For library's future, Goucher reaches back

October 30, 2005|By EDWARD GUNTS | EDWARD GUNTS,SUN ARCHITECTURE CRITIC

Today's college students aren't spending as much time in campus libraries as their predecessors did. They're scanning computer screens instead of books.

But rather than give up on the library, Sanford J. Ungar, president of Goucher College in Towson, believes he has a better idea.

He wants to build a different sort of library, a place that will draw students out of their residence halls and away from their computers - a nexus of intellectual and social engagement in the middle of campus that will be so full of life and learning that students can't stay away.

The Athenaeum is Ungar's term for a $43 million, 100,000-square-foot structure planned for the Goucher campus that is expected to serve as the campus library - and much more.

As designed by Hillier Architecture of Philadelphia, it will have a 150-seat "forum" for lectures and performances, a cafe, art galleries and exercise areas.

Ungar also envisions a "media wall" where students abroad can show their friends back in Maryland what they're experiencing, through words and images; an outdoor piazza for street bands, political speeches and events for the surrounding community; and a sculpture garden.

"This is not your mom's library," Ungar says. "This will be a central gathering point on campus for intellectual, cultural, social and technological programs, where people will come together at all times. I see it as the intellectual crossroads of the campus."

Founded in Baltimore in 1885 as an all-female liberal arts college, Goucher moved to Towson in the 1950s and went co-ed in 1986. It has 1,350 undergraduates, 80 percent of whom live on campus, plus the "full-time equivalent" of 400 graduate students, and 100 faculty members.

When Ungar became Goucher's president in 2001, the college had plans to expand its 1950s-era library with a $32 million addition.

Ungar was concerned that enlarging the existing building without addressing changes in the way students use libraries wouldn't be a wise use of funds, and he put a hold on the project.

Simply expanding the Julia Rogers Library "wasn't going to solve a lot of issues," he explained. "If you're going to build a new college library, you're going to have to respond to the way students use libraries these days."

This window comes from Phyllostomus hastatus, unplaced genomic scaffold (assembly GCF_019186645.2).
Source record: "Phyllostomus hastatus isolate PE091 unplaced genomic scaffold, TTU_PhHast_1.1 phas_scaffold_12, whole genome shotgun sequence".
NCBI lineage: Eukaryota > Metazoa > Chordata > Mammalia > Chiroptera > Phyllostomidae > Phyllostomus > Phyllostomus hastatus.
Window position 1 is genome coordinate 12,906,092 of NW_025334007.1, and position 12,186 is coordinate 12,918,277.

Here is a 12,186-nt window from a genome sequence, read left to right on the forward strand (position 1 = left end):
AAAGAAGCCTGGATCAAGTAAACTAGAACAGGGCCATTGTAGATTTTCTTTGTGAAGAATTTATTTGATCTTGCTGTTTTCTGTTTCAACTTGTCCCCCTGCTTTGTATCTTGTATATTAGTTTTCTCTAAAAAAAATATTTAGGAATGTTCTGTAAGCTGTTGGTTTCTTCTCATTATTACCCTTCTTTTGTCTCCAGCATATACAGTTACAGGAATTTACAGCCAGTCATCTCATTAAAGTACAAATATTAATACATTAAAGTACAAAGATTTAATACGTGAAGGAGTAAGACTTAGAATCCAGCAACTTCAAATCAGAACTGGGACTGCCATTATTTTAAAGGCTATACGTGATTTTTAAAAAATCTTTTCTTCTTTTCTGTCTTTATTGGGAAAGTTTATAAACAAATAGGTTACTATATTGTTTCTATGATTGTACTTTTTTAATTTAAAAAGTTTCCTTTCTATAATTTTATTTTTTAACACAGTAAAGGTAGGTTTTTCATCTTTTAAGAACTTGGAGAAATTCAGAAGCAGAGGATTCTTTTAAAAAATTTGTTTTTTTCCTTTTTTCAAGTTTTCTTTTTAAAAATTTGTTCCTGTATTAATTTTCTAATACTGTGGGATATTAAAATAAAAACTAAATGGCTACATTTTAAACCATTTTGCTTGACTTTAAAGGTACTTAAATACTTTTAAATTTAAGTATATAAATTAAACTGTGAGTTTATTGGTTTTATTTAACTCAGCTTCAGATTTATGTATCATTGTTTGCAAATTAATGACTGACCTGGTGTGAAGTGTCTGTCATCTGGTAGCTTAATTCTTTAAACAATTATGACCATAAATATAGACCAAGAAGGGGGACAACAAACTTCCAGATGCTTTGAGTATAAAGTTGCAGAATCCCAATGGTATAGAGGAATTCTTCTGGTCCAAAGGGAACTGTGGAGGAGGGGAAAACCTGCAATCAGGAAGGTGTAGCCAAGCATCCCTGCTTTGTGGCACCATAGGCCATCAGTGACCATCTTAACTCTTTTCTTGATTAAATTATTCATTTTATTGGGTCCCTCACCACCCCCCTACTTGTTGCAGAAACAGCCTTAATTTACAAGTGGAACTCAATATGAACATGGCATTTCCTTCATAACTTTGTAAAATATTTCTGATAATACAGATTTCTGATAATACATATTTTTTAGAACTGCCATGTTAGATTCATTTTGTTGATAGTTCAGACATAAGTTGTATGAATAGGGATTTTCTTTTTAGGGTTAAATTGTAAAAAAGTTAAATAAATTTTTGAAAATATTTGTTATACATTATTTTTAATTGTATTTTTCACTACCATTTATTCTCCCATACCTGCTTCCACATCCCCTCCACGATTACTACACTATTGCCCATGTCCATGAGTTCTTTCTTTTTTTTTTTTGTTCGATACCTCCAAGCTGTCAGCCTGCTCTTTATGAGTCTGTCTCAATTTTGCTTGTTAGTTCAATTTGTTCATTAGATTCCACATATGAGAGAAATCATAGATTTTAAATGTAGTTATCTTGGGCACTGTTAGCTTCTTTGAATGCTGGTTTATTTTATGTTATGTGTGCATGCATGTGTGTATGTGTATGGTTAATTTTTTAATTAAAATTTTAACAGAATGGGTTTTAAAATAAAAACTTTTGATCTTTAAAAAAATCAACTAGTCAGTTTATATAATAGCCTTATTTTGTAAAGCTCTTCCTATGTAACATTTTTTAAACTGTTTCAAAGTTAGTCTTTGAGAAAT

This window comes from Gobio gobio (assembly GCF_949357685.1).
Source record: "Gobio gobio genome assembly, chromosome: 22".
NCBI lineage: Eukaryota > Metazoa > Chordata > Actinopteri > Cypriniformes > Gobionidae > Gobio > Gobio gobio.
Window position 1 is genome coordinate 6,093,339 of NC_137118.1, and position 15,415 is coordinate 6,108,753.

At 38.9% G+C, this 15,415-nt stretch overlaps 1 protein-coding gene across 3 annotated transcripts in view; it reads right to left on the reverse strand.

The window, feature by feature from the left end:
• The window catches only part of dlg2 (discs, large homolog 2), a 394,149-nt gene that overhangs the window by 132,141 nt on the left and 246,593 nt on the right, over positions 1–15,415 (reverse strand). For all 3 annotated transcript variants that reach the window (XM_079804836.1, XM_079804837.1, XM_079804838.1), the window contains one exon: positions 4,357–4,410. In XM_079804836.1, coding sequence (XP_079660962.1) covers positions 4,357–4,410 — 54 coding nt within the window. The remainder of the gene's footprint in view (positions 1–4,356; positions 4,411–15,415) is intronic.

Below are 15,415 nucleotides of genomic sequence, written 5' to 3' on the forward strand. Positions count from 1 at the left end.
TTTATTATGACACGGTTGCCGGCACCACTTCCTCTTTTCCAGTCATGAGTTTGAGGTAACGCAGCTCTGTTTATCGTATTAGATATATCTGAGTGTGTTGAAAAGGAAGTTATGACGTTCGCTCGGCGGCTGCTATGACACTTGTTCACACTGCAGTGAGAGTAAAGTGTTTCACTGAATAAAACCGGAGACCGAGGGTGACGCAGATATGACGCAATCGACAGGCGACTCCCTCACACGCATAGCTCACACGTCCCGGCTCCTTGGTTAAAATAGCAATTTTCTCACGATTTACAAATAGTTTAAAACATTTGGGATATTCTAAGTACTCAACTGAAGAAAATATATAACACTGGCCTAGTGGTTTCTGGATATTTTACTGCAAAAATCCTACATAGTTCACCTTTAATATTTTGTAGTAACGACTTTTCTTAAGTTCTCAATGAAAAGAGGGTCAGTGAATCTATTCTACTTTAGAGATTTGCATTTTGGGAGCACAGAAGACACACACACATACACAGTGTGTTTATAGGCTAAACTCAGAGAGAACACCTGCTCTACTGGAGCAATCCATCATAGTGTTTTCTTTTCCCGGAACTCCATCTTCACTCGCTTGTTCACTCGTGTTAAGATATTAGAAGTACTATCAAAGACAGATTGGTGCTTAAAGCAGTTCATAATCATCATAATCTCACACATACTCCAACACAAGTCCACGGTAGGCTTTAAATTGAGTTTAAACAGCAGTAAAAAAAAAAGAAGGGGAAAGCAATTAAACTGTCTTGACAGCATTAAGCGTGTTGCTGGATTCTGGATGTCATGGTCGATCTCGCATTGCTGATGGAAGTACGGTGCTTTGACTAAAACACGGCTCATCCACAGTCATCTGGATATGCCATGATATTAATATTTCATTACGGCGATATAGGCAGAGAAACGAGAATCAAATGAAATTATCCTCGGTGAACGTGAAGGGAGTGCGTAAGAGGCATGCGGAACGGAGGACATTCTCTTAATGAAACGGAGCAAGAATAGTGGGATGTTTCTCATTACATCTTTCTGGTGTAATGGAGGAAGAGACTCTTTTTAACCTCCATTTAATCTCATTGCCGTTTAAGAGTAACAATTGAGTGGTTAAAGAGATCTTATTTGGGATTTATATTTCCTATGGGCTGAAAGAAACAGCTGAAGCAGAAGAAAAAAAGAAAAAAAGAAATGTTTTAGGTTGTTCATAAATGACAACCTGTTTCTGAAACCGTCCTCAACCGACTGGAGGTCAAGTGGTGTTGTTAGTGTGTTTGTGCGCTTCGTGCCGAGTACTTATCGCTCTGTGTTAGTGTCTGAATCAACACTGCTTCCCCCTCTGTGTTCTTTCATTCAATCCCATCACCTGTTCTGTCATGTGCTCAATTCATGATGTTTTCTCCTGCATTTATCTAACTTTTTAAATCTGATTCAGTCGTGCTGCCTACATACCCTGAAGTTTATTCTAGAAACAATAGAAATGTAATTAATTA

Ungar said that, thus far, evidence of a decrease in the use of the library at Goucher or other college campuses is only anecdotal. But, like other educators, he has observed that students are spending more and more time on their computers in their dorm rooms - a trend that alarms him.

It's a "widespread phenomenon," he says. "A lot of students have been shying away from traditional libraries because of the access they now have to other sources of information."

Ungar fears that students who don't visit the library much aren't benefiting from the "browse factor" - the serendipitous discovery process that takes place when students search for one book and end up finding six others that interest them.

He's also concerned that many students are becoming too isolated. If they're sitting alone in front of a computer screen, most likely in their residence halls, they aren't interacting with students and faculty the way they might if they were in the library, Ungar says.

"They sit at the computer in their rooms and chat with friends, do research, play games and who knows what else," he said. "It can be very solitary. If they have a bathroom in their suite, they don't even have to get out to go to the bathroom."

Instead of throwing in the towel, Ungar wants to invigorate the campus library by adding elements that will draw students to it. He also wants to add facilities that the campus needs. So, he thought, why not put them all in one building at the heart of campus, where students can't possibly pass them by?

"As I talked to students, I got the idea that if you build a library that is more than a library, that has more functions to it, you will get more students in the library. There have to be other attractions to get them there. And it has to be a place they can go 24 hours a day, seven days a week."

"I was explaining all this to a friend. and he said, "Oh, you mean an athenaeum?"

In ancient Greece, athenaeum was a term for an all-encompassing place of learning.

It referred to buildings dedicated to Athena, the goddess of wisdom, and in particular to a temple on the Acropolis where poets, philosophers and orators gathered to read and discuss their work.

Over the centuries the term also has applied to numerous academies and learned societies. Sir Walter Scott and Thomas Moore established one of the most famous, The Athenaeum of London, in 1824. Members were known for their scientific or artistic achievements, or patronage of the arts. In the U.S., many cities have an athenaeum, including Boston; Philadelphia; Chicago; Kansas City, Mo.; Providence, R.I.; and Alexandria, Va.

Baltimore Sun Articles
|
|
|
Please note the green-lined linked article text has been applied commercially without any involvement from our newsroom editors, reporters or any other editorial staff.